The UK government has launched a Free Trade Agreement (FTA) with India on Thursday at an event in New Delhi.
Britain’s international trade secretary Anne-Marie Trevelyan travelled to the country to officially start negotiations with the world's biggest democracy. She is set to meet her counterpart, Indian minister of commerce and industry Piyush Goyal, to formally start talks on a deal.
The agreement will create significant benefits for both countries and could almost double UK exports to India, boosting UK total trade by up to £28bn ($38bn) a year by 2035, and increasing wages by up to £3bn ($4.1bn).
Meanwhile, the proposed FTA is expected to help double bilateral trade in India by 2030, boosting exports in labour intensive sectors like leather, textile, jewellery and processed agriproducts.
The UK is aiming for an agreement that cuts barriers to doing business and trading with India’s £2tn ($2.74tn) economy and market of 1.4 billion consumers, including cutting tariffs on exports of British-made cars and Scotch whisky which currently face enormous duties of 150% and 125% respectively.
India is currently one of the world’s biggest and fastest-growing economies and a bold new deal would put UK businesses at the front of the queue to supply India’s growing middle class, forecast to increase to a quarter of a billion consumers by 2050.
Investment from Indian companies already supports some 95,000 jobs across Britain, and almost 30,000 people in the West Midlands were employed via Indian investment in 2019.
“A trade deal with India’s booming economy offers huge benefits for British businesses, workers and consumers,” prime minister Boris Johnson said.
“As we take our historic partnership with India to the next level, the UK’s independent trade policy is creating jobs, increasing wages and driving innovation across the country. We are seizing the opportunities offered in growing economies of the Indo-Pacific to cement our place on the global stage and deliver jobs and growth at home.”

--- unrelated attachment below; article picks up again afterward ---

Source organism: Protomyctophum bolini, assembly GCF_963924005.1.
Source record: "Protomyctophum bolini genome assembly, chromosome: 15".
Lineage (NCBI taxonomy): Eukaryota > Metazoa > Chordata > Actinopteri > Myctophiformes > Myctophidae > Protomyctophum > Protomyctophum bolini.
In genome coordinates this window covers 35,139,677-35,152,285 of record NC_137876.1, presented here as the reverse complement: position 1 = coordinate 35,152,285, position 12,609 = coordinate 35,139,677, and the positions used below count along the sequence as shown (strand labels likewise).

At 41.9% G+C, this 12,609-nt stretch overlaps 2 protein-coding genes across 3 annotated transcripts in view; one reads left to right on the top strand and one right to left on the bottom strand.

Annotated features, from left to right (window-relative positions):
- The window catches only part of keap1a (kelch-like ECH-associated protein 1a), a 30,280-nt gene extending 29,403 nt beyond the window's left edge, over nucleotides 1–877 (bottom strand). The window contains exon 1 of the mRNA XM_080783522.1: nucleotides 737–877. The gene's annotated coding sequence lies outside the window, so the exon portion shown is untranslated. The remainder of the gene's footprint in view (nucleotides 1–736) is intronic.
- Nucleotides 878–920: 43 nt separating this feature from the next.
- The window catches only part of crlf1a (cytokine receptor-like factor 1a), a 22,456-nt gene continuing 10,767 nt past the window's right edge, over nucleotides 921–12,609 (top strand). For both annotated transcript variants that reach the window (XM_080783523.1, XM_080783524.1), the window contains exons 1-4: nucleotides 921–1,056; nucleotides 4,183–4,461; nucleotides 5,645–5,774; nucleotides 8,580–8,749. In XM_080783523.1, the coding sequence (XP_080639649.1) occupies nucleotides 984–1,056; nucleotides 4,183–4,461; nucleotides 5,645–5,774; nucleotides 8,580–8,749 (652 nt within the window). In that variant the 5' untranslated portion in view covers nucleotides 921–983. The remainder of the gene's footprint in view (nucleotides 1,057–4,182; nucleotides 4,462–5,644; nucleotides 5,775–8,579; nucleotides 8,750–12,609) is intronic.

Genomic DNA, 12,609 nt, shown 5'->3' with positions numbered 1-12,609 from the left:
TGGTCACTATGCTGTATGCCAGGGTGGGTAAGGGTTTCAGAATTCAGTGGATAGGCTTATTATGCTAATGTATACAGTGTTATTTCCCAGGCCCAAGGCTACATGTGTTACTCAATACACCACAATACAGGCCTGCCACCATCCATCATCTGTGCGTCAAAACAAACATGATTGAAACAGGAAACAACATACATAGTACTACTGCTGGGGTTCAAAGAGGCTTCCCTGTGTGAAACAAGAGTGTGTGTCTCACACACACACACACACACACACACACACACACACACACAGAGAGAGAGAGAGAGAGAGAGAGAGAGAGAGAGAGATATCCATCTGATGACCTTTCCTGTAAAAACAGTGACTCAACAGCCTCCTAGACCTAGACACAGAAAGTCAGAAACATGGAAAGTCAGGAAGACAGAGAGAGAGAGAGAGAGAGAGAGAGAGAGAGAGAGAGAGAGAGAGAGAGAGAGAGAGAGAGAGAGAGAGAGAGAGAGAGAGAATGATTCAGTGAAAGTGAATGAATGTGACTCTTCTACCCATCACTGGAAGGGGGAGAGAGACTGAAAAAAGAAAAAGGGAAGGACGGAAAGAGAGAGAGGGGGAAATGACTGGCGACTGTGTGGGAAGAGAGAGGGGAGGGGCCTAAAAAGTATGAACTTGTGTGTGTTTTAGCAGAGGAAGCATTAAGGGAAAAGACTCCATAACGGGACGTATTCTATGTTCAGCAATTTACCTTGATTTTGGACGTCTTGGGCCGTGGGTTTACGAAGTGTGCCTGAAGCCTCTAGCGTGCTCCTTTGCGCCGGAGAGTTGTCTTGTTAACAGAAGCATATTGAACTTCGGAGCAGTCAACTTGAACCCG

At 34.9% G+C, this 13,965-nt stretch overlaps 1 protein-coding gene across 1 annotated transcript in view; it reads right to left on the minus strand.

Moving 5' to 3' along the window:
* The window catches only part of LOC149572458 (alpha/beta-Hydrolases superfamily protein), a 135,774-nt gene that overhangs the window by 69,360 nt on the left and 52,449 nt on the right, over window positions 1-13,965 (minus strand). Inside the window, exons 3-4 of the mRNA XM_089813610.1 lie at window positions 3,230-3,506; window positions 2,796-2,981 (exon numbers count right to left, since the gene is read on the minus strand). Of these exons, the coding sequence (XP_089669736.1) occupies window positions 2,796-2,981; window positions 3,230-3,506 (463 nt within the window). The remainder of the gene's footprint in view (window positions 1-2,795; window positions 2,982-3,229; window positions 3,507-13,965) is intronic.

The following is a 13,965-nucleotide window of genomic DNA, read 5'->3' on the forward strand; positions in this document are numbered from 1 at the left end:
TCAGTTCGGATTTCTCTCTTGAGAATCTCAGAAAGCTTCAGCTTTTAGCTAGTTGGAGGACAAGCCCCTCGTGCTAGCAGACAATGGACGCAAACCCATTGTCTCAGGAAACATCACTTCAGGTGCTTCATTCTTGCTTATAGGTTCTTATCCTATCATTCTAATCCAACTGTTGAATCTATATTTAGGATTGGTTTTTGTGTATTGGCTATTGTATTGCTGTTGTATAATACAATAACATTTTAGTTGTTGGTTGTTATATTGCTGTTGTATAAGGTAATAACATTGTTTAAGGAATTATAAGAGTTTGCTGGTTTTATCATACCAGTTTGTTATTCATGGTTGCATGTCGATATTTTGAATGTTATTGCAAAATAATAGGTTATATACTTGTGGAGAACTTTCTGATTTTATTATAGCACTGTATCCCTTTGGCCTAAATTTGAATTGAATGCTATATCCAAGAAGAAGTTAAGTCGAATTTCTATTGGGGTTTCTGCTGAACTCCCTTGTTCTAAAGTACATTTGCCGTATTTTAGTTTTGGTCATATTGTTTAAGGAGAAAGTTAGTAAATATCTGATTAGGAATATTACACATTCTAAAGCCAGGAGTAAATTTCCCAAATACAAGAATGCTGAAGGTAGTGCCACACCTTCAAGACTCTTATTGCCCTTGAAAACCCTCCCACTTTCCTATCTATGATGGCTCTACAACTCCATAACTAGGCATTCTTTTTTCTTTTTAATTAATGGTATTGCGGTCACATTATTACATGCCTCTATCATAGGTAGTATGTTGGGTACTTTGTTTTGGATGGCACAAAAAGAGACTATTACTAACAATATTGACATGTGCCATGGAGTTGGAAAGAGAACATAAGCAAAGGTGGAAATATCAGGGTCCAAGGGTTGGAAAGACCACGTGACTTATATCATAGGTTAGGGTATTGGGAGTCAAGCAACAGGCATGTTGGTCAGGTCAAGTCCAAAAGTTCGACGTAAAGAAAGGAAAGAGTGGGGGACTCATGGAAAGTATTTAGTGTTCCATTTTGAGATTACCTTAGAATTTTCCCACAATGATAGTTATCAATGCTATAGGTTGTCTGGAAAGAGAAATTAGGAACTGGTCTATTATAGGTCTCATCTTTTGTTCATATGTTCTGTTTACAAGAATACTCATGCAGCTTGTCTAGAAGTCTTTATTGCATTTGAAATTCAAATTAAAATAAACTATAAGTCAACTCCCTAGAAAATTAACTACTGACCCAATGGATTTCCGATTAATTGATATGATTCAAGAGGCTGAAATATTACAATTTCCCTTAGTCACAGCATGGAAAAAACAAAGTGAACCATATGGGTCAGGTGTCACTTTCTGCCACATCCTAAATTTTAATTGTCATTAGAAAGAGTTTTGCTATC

It comes as India is set to become the world’s third biggest economy by 2050, with a bigger population than the US and EU combined. Goyal has called for enhancement of sectoral cooperation by addressing market access issues and removing trade restrictions.
The minister said that the deal will also contribute in integrating value chains and help augment mutual efforts to strengthen the resilience of supply chains.
Watch: India will be $5tn economy by 2025: Piyush Goyal
The visit highlights the UK’s shift to the Indo-Pacific region, which is home to half of the world’s population and 50% of global economic growth.
It also kicks off plans for the government’s “5-star year of trade”. The UK government is looking to further secure deals with Canada, Mexico and the Gulf, and secure accession to the £8.4tn ($11.5tn) CPTPP trade bloc.
Anne-Marie Trevelyan, international trade secretary, said: “As an independent, deal-making nation the UK is broadening our economic horizons and forging stronger partnerships with the fastest-growing economies of the world. India marks the start of our ambitious 5-star year of UK trade and will show how the deals we negotiate will boost the economies across all nations and help level up all regions of the UK.”
"As both the UK and Indian economies are driven by exciting and innovative services industries, any trade agreement should reflect this and strive to deliver stronger two-way investment and trade in services. It is also an opportunity to break new ground for cross-border services issues and show real ambition to improve global services trade."
Both parties have agreed that the first round of negotiations will begin on 17 January, and future rounds of negotiations will take place approximately every five weeks.
Miles Celic, chief executive of TheCityUK, said: "The industry is committed to supporting the process, including through our work on the India-UK Financial Partnership, which seeks to deliver practical recommendations for deepening linkages between the financial sectors in India and the UK, increasing trade and investment flows, and supporting policy reform.”
Mike Hawes, boss of the Society of Motor Manufacturers and Traders (SMMT), also added: “India is one of the fastest growing global markets with increasing demand for personal mobility and long-term plans to transition to electric vehicles.
“This presents major opportunities for UK automotive companies which, due to their global competitiveness, diversity and expertise, have already proved attractive for Indian investment.
“Key to any future trading relationship will be the progressive removal of tariffs, enhanced trade facilitation and reducing other barriers to trade, which can be highly complex and burdensome.”
Watch: Boris Johnson denies immigration rules will be relaxed to strike India trade deal